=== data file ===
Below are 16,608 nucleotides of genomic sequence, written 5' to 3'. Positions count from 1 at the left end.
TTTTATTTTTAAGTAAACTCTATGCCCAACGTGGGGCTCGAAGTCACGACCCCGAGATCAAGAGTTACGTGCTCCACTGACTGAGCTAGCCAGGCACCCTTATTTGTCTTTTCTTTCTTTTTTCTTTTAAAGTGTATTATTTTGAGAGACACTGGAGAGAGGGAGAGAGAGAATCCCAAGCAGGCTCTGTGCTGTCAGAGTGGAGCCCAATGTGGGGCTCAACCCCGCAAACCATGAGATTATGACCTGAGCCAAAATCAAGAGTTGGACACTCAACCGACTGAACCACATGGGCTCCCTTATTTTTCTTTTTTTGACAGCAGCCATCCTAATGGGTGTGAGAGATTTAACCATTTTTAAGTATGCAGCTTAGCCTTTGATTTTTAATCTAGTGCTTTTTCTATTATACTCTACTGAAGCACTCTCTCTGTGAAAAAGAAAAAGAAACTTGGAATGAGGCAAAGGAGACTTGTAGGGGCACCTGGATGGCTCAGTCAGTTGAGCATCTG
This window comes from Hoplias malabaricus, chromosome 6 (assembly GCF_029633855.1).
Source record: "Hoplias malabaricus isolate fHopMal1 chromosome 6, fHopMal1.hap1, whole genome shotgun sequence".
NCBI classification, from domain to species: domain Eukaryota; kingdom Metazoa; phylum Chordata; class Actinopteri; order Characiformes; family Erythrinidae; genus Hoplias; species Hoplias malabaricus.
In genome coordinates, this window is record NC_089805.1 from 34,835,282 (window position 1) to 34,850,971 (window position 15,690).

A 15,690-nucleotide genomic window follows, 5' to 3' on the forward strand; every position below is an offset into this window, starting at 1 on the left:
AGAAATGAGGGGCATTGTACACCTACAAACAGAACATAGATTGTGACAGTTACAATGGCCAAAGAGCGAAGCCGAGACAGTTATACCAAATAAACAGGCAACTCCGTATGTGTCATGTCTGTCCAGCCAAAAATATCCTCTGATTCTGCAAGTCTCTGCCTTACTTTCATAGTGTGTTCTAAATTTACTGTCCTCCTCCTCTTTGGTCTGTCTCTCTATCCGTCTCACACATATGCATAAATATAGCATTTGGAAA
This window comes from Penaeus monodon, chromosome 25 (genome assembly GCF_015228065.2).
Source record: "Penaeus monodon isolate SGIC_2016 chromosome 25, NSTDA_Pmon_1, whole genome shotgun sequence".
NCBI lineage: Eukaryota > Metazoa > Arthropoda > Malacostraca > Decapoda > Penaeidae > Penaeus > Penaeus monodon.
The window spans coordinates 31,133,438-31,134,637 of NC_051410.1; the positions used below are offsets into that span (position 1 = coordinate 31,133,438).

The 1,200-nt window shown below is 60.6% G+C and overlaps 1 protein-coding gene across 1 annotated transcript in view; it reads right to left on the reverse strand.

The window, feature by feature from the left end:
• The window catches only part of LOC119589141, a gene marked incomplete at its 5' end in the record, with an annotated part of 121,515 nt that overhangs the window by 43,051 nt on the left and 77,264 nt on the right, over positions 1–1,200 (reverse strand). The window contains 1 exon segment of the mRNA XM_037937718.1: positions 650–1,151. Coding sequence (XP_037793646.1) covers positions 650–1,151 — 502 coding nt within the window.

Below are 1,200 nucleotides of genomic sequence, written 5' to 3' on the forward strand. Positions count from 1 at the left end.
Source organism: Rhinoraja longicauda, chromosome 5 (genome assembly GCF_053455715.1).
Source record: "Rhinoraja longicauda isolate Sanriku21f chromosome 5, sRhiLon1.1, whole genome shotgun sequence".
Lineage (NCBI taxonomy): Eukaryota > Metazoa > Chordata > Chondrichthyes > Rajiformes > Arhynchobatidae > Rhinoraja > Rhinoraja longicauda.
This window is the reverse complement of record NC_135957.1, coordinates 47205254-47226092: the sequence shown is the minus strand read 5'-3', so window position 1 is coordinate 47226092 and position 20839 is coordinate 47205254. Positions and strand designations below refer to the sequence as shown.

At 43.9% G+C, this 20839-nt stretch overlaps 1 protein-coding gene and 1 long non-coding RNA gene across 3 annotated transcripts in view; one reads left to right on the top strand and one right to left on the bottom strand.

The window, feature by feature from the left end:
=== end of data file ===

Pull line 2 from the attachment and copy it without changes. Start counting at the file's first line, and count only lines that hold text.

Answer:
TTTTATTTTTAAGTAAACTCTATGCCCAACGTGGGGCTCGAAGTCACGACCCCGAGATCAAGAGTTACGTGCTCCACTGACTGAGCTAGCCAGGCACCCTTATTTGTCTTTTCTTTCTTTTTTCTTTTAAAGTGTATTATTTTGAGAGACACTGGAGAGAGGGAGAGAGAGAATCCCAAGCAGGCTCTGTGCTGTCAGAGTGGAGCCCAATGTGGGGCTCAACCCCGCAAACCATGAGATTATGACCTGAGCCAAAATCAAGAGTTGGACACTCAACCGACTGAACCACATGGGCTCCCTTATTTTTCTTTTTTTGACAGCAGCCATCCTAATGGGTGTGAGAGATTTAACCATTTTTAAGTATGCAGCTTAGCCTTTGATTTTTAATCTAGTGCTTTTTCTATTATACTCTACTGAAGCACTCTCTCTGTGAAAAAGAAAAAGAAACTTGGAATGAGGCAAAGGAGACTTGTAGGGGCACCTGGATGGCTCAGTCAGTTGAGCATCTG